Several cash-rich state-owned enterprises, such as food processor Cofco Corp. and Hong Kong-listed pharmaceutical company Sinopharm Group Co. Ltd., are included on the national list, which Caixin recently obtained.
These deep-pocketed conglomerates joined the wave of companies applying for the cheap loans, sparking accusations that the big companies were stealing life-saving money from smaller companies in far greater need.
On Feb. 6, Shenzhen-listed Henan Shuanghui Investment & Development Co. Ltd. borrowed 300 million yuan from Zhongyuan Bank Co. Ltd. for the production and sale of meat products, local newspaper Henan Daily reported (link in Chinese). The loan upset people because Shuanghui Investment was not short on cash. In January, the company used spare funds to purchase 1 billion yuan in investment products issued by banks, bringing its outstanding value of such investments from January 2019 to January 2020 to 4.1 billion yuan, according to a company filing (link in Chinese) to the Shenzhen Stock Exchange. In March, it invested 400 million yuan in a product issued by Zhongyuan Bank, its biggest single investment in the 12-month period, the filing showed.
On Feb. 10, Reuters reported that well-capitalized smartphone maker Xiaomi Corp. requested 5 billion yuan of low-interest loans from local banks in Beijing, and food delivery giant Meituan Dianping sought a 4 billion yuan loan. The report soon sparked similar concerns on social media that low-cost funds might be going where they weren’t needed.
Both Xiaomi and Meituan later denied that they had received cheap loans. In a response to questions from Caixin, the central bank said on Feb. 17 that banks had not granted loans to the two companies. A Xiaomi subsidiary that produces protection masks and disinfectant had applied for loans, but the amount, if approved, would be about 100 million yuan or 200 million yuan, much smaller than the reported number, the central bank said.
Still, the central bank also said that banks would grant low-interest loans to Xiaomi and Meituan as long as they used the money for business that aided in epidemic control and prevention.
Authorities said in the Feb. 7 statement that the government will revoke any company’s access to the program if they are found to have used the borrowed funds to repay other debts, invest in financial products or participate in other arbitrage activities. Authorities will recoup subsidies and loans from such enterprises and punish whoever is responsible.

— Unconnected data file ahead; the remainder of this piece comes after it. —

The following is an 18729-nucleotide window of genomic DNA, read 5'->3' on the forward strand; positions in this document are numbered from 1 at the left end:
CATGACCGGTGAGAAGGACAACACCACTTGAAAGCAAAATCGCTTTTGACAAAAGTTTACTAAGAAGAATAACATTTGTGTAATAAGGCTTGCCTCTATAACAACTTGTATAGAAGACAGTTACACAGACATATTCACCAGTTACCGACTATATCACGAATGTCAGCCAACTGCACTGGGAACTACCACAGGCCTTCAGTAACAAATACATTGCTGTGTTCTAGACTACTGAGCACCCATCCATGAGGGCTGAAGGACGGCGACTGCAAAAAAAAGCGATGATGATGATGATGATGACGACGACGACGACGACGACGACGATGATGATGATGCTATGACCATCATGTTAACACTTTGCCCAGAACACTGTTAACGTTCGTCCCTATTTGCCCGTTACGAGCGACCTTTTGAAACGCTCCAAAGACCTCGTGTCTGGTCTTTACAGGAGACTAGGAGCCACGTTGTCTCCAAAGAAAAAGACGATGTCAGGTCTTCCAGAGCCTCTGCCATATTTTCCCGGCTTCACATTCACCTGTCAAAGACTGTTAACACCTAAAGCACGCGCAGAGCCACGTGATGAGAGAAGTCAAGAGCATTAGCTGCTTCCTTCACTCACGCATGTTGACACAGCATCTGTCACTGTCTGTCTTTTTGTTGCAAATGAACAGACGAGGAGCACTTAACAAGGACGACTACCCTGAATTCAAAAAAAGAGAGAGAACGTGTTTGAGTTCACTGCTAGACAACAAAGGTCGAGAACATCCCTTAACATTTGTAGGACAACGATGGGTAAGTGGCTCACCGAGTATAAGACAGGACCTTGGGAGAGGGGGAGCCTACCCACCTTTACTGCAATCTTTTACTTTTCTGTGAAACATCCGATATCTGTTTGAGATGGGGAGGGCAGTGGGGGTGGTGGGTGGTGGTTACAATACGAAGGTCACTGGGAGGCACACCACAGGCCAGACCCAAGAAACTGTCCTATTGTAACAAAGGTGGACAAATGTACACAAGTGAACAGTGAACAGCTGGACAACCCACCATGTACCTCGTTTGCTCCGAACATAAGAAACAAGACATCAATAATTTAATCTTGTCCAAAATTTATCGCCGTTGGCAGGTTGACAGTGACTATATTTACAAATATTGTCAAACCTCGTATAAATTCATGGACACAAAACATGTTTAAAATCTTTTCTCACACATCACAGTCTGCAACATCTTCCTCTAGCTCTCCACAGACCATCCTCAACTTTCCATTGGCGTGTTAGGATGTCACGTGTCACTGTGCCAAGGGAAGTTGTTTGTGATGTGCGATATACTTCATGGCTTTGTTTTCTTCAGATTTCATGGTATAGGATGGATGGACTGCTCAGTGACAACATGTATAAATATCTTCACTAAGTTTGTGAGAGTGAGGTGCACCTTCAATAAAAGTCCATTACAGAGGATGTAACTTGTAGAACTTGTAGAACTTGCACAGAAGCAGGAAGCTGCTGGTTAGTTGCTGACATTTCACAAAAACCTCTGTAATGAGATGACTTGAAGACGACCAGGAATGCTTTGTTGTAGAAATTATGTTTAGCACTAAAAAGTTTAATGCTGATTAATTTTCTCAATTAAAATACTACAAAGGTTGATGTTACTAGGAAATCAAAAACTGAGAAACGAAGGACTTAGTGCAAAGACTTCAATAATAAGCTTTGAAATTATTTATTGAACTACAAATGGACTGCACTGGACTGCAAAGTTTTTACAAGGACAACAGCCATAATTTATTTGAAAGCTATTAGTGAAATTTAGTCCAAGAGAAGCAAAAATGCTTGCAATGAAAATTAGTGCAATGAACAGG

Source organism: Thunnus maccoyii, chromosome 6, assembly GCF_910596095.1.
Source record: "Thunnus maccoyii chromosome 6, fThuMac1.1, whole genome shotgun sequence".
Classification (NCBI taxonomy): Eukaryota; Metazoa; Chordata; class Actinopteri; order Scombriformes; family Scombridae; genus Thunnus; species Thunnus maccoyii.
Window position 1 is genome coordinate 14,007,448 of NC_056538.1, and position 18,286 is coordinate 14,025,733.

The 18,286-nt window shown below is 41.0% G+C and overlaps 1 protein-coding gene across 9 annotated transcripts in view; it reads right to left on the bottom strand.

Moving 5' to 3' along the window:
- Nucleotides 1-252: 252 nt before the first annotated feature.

In the latest move to screen out companies taking advantages of the supportive policy, government officials have booted 48, mostly state-owned, enterprises off the lists of companies eligible for the special low-cost loans, Caixin learned from sources close to banks and financial regulators. The 48 companies consist of five coal producers, five local government financing vehicles and 38 companies in the transportation sector.
The National Audit Office has dispatched representatives to financial institutions to audit and supervise the implementation of the low-interest loan program, sources with knowledge of the matter said.
In the meantime, many market participants called on the government to be more transparent and publicly disclose the lists of candidate companies as soon as possible.
Because the government has required banks to lend the funds as quickly as possible, banks have set up a special channel designed to speed up the approval process — a channel that may not subject borrowers to the usual risk control and due diligence procedures, according to an employee at a Chinese policy bank.
As the loose review criteria could allow some businesses take advantage of the program and waste funds earmarked to save lives, some bankers said banks could closely monitor businesses’ bank accounts to ensure the funds are used properly.
But others said such measures wouldn’t work and would require too much manpower to be practical.
“Controllable risks, as well as clarified uses of funds and repayment sources are the most basic requirements for banks to issue loans,” the policy bank employee said. “They can never be breached at any time.”
Zhang Yuzhe, Zhang Yu, Han Wei and Guo Yingzhe contributed to this report.
Contact reporter Tang Ziyi (firstname.lastname@example.org) and editor Michael Bellart (email@example.com)